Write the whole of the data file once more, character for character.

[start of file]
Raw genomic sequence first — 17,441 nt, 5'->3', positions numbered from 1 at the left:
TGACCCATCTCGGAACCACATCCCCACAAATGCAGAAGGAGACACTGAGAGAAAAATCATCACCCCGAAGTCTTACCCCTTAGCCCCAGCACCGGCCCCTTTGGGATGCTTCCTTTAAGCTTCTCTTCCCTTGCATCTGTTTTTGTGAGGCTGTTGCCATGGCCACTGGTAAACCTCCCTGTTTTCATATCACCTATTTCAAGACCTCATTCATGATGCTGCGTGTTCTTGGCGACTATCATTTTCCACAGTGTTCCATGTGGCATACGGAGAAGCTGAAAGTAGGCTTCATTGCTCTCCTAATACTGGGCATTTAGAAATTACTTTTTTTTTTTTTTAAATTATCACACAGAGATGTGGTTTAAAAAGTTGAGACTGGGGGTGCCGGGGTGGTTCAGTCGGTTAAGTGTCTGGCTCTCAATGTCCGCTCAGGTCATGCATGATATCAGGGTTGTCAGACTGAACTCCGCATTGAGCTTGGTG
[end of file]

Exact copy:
Raw genomic sequence first — 17,441 nt, 5'->3', positions numbered from 1 at the left:
TGACCCATCTCGGAACCACATCCCCACAAATGCAGAAGGAGACACTGAGAGAAAAATCATCACCCCGAAGTCTTACCCCTTAGCCCCAGCACCGGCCCCTTTGGGATGCTTCCTTTAAGCTTCTCTTCCCTTGCATCTGTTTTTGTGAGGCTGTTGCCATGGCCACTGGTAAACCTCCCTGTTTTCATATCACCTATTTCAAGACCTCATTCATGATGCTGCGTGTTCTTGGCGACTATCATTTTCCACAGTGTTCCATGTGGCATACGGAGAAGCTGAAAGTAGGCTTCATTGCTCTCCTAATACTGGGCATTTAGAAATTACTTTTTTTTTTTTTTAAATTATCACACAGAGATGTGGTTTAAAAAGTTGAGACTGGGGGTGCCGGGGTGGTTCAGTCGGTTAAGTGTCTGGCTCTCAATGTCCGCTCAGGTCATGCATGATATCAGGGTTGTCAGACTGAACTCCGCATTGAGCTTGGTG